This post is by Claire Taylor, CEO of SIMPLYVAT.com.
Amazon is steadily implementing its amazing vision to be the greatest online shopping marketplace for millions of customers across Europe. It now offers access to EU customers through five marketplaces: Germany, UK, Spain, Italy and France. It has 31 distribution centers in seven countries and is constantly looking to increase this number.
Amazon wants its sellers to access the huge mature ecommerce market within the EU, which last year grew 12% to a staggering €500 billion. There are 96 million online shoppers in the EU spending an average of €1,500 per year. It’s a great opportunity for sellers to access new markets, increase profits and ensure sustainable online retail businesses!
What are Amazon’s European Services for Sellers?
Amazon offers a variety of options for sellers to get their goods to European customers. It is important to understand these as they make a difference to the EU VAT treatment.
1. Merchant Fulfilled Network (MFN)
With MFN you use Amazon to sell your goods, but fulfill directly from your home country, or by using a non-Amazon fulfillment service in the EU to dispatch your orders.
2. European Fulfillment Network (EFN)
With EFN your goods are stored at one Amazon warehouse in the EU, and all orders placed through European Amazon sites are shipped from the same fulfillment center.
3. Multi Country Inventory (MCI)
With MCI your goods are stored in multiple Amazon warehouses around Europe, and you get to choose which fulfillment centers you use.
4. Central European FBA
Under this program, your goods are listed on the Amazon German marketplace and stored in Germany, as well as holding warehouses in Poland and Czech Republic. Stock from these warehouses is used to replenish stock on the German marketplace.
5. Pan-European FBA
The new Pan-European FBA program was launched around the middle of 2016. This EU-wide fulfillment service allows you to sell in all five marketplaces, and your goods are stored in any one of seven Amazon fulfillment centers. Amazon works hard to ensure your products are moved closer to the final buyer to ensure a better buying experience. However, you will not know where your goods are at any one time.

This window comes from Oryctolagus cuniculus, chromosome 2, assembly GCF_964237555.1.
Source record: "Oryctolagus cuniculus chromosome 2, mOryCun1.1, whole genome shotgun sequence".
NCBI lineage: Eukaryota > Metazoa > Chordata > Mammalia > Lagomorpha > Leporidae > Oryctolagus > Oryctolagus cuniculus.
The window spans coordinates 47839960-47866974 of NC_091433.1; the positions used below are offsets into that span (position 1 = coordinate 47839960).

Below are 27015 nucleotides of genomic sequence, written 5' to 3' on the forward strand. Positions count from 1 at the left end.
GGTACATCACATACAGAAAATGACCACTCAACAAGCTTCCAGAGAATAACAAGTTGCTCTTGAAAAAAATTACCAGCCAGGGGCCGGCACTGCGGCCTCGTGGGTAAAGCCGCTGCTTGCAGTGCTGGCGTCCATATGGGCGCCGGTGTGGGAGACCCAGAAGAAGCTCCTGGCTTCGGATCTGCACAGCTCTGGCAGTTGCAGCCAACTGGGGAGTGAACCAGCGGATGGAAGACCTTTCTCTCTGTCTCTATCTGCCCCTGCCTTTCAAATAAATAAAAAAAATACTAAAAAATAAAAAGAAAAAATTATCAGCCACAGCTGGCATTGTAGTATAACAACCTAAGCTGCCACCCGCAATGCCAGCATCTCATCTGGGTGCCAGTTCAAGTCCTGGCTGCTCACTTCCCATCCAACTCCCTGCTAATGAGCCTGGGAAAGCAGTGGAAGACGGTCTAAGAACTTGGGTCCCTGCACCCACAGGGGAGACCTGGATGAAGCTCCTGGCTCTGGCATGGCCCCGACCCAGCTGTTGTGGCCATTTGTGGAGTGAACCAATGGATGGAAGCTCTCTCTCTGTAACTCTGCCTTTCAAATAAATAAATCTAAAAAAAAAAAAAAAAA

It sounds and is great – you get to use Amazon’s phenomenal infrastructure without having to invest in your own resources. Most of Amazon’s fulfillment services, however, trigger European Union VAT obligations.
What is VAT?
Firstly, we will look at exactly what VAT is. The tax authorities concentrate on finding non-compliant retailers, so it’s crucial to understand VAT and ensure you register when you need to.
VAT (Value Added Tax) gets charged whenever “value” is added in the supply chain. When a supplier of raw materials sells goods to a manufacturer, for example, VAT is added to the sale. VAT is added again on the sale from the manufacturer to the wholesaler, and from the wholesaler to the retailer, and from the retailer to the consumer.
This “value-added” style of tax is favored in over 140 countries worldwide – governments get revenue every step of the supply chain so it’s a really popular tax to implement.
VAT rates in the EU range from zero to 27%. However, it’s not supposed to be a burden to businesses as any VAT collected on sales is offset against VAT paid, for businesses who are VAT registered. The burden of VAT lies with the final customer.
This is why European tax authorities are focusing their attention on cross-border ecommerce. The VAT paid by the customer is revenue that the tax authorities don’t have to pay back to businesses.
The whole concept differs from sales tax as used in the US and other countries, because sales tax gets charged only once on the final sale.
Importing into Europe and VAT
If you are based outside the EU, when you send your goods into the EU, you need to get an EORI number from an EU customs authority. The EORI number (Economic Operators Registration and Identification) identifies you as the importer. If you are the importer, you will pay import VAT at the first port of entry. This can be reclaimed via your VAT return as long as you are VAT registered in the EU country of import.
This is a very important piece of VAT tax legislation that you, the online seller, need to be aware of. The movement of goods into an EU country for onward sale to private consumers triggers an immediate need for you to register for VAT there. As a non-resident, there are no thresholds to exceed.
Goods held in EU Amazon fulfillment centers
Relating this back to Amazon, if you use their EFN service, say in the UK, you will only require one VAT registration in place in the UK where your stock is held.
If you are using their MCI services, whichever countries you choose to have stock in will require you to be VAT registered. If you use the Central European FBA service, you will require three VAT registrations in place – Germany, Czech Republic and Poland.
If you use Pan-European FBA, this triggers a need for seven VAT registrations, as your goods could be in any one of the Amazon fulfillment centers in France, Germany, UK, Italy and Spain and the two holding warehouses in Czech Republic and Poland.
It’s a big commitment in terms of VAT tax compliance – seven VAT registrations, 64 VAT returns, and several other reporting requirements such as EC Sales Lists. However, the exposure you get to customers is phenomenal.
It is exceptionally easy to sign up to Pan-European FBA. In your Seller Central account, there is only one check box between you and a seven-country VAT registration obligation with 64 VAT returns per year and other VAT reporting requirements.